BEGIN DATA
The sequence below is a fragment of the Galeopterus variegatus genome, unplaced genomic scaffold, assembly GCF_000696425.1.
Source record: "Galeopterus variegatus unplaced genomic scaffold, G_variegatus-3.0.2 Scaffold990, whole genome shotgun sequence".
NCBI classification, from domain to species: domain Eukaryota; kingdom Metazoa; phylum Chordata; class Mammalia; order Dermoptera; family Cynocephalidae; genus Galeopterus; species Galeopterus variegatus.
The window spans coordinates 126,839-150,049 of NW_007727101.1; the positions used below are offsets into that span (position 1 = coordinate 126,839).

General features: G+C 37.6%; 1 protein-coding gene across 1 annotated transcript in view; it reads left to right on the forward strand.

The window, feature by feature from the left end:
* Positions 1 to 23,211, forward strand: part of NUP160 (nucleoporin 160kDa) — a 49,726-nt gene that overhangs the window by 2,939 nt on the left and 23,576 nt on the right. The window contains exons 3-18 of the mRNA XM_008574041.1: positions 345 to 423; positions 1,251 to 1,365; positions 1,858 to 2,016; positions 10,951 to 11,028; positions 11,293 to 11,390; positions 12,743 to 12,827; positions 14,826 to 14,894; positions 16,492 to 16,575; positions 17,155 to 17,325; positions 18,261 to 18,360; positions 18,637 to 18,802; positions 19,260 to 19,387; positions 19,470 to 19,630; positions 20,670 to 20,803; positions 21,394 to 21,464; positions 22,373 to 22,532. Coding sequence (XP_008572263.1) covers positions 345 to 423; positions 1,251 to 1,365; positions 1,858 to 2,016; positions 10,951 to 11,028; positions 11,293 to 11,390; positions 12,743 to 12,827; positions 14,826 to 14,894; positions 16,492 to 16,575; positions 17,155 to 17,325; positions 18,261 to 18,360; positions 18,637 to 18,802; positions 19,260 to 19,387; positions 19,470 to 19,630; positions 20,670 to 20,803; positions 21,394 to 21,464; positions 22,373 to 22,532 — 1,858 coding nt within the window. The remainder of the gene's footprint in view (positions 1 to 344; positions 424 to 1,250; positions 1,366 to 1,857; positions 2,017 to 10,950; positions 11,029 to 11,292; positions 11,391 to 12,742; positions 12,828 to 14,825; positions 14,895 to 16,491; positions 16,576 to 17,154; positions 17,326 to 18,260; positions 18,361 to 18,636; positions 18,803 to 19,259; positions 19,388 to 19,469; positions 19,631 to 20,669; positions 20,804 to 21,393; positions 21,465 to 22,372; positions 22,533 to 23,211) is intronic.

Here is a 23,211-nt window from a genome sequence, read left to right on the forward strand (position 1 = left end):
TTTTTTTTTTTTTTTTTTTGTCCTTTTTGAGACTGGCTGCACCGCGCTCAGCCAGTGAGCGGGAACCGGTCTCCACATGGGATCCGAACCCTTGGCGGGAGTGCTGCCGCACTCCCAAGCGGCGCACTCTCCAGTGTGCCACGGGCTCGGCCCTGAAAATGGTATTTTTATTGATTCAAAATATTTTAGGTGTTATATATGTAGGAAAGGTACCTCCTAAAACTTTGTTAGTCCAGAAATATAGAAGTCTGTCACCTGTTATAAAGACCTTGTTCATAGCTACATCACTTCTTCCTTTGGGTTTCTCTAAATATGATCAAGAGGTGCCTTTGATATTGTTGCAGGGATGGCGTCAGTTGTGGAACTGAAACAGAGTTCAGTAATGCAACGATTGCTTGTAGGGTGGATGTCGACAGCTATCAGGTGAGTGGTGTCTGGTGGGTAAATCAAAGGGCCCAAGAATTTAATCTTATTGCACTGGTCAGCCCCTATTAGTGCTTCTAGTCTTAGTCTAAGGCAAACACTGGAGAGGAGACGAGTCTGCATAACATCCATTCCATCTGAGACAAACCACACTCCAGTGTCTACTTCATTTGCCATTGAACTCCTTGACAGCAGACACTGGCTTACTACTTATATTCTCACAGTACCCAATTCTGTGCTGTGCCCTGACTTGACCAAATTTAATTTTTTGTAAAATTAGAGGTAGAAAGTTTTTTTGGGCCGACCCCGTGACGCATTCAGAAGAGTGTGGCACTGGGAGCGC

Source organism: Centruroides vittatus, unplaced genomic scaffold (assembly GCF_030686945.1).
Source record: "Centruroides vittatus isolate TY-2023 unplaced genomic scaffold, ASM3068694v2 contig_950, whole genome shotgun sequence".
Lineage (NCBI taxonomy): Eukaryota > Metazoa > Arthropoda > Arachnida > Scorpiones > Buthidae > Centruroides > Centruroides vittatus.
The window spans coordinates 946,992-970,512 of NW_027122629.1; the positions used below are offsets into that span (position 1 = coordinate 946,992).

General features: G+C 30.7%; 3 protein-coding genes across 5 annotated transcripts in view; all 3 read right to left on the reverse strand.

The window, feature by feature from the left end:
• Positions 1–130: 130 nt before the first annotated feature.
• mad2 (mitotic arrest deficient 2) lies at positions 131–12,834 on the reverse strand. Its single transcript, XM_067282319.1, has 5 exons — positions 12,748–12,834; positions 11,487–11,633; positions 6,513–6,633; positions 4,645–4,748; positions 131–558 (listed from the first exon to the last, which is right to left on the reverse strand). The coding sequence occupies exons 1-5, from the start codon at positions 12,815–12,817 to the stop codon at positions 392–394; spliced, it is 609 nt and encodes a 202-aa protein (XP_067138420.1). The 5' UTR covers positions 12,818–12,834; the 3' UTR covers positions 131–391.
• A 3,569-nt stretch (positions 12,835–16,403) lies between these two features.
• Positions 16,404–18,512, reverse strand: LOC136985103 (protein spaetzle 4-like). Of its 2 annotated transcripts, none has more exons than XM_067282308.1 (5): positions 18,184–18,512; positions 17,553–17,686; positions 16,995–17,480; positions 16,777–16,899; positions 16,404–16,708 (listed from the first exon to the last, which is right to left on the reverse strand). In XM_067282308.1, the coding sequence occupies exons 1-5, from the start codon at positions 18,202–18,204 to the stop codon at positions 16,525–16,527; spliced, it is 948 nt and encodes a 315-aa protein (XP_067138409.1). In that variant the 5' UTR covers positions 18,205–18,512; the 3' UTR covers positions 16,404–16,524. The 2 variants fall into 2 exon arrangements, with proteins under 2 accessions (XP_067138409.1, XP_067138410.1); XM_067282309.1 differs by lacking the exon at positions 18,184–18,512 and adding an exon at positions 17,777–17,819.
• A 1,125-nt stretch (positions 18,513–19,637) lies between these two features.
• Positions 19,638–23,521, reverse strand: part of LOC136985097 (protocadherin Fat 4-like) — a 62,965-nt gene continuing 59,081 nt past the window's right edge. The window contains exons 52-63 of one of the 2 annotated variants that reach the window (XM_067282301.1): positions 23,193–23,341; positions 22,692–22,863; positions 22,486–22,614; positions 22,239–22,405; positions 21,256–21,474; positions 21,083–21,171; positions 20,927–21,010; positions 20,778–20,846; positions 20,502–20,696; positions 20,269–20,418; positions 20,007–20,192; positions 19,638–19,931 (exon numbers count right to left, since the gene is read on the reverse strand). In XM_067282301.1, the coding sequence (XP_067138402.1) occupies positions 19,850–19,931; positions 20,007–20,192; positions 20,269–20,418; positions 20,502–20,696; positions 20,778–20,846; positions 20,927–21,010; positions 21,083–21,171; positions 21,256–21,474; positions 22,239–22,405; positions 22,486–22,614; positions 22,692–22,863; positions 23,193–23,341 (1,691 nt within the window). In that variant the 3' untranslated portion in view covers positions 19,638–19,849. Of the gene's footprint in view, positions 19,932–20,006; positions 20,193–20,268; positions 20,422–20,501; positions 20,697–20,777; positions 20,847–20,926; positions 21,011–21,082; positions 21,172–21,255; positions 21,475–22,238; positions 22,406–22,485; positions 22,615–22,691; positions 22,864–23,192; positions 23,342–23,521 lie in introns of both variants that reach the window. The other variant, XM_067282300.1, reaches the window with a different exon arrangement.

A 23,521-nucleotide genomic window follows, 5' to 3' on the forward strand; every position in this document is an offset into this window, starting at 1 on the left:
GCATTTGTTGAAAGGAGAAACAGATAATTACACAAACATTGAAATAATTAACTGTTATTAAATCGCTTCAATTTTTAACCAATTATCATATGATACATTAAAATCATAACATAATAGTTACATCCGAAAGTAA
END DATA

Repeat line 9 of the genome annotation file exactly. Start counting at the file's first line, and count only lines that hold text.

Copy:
TTTTTTTTTTTTTTTTTTTGTCCTTTTTGAGACTGGCTGCACCGCGCTCAGCCAGTGAGCGGGAACCGGTCTCCACATGGGATCCGAACCCTTGGCGGGAGTGCTGCCGCACTCCCAAGCGGCGCACTCTCCAGTGTGCCACGGGCTCGGCCCTGAAAATGGTATTTTTATTGATTCAAAATATTTTAGGTGTTATATATGTAGGAAAGGTACCTCCTAAAACTTTGTTAGTCCAGAAATATAGAAGTCTGTCACCTGTTATAAAGACCTTGTTCATAGCTACATCACTTCTTCCTTTGGGTTTCTCTAAATATGATCAAGAGGTGCCTTTGATATTGTTGCAGGGATGGCGTCAGTTGTGGAACTGAAACAGAGTTCAGTAATGCAACGATTGCTTGTAGGGTGGATGTCGACAGCTATCAGGTGAGTGGTGTCTGGTGGGTAAATCAAAGGGCCCAAGAATTTAATCTTATTGCACTGGTCAGCCCCTATTAGTGCTTCTAGTCTTAGTCTAAGGCAAACACTGGAGAGGAGACGAGTCTGCATAACATCCATTCCATCTGAGACAAACCACACTCCAGTGTCTACTTCATTTGCCATTGAACTCCTTGACAGCAGACACTGGCTTACTACTTATATTCTCACAGTACCCAATTCTGTGCTGTGCCCTGACTTGACCAAATTTAATTTTTTGTAAAATTAGAGGTAGAAAGTTTTTTTGGGCCGACCCCGTGACGCATTCAGAAGAGTGTGGCACTGGGAGCGC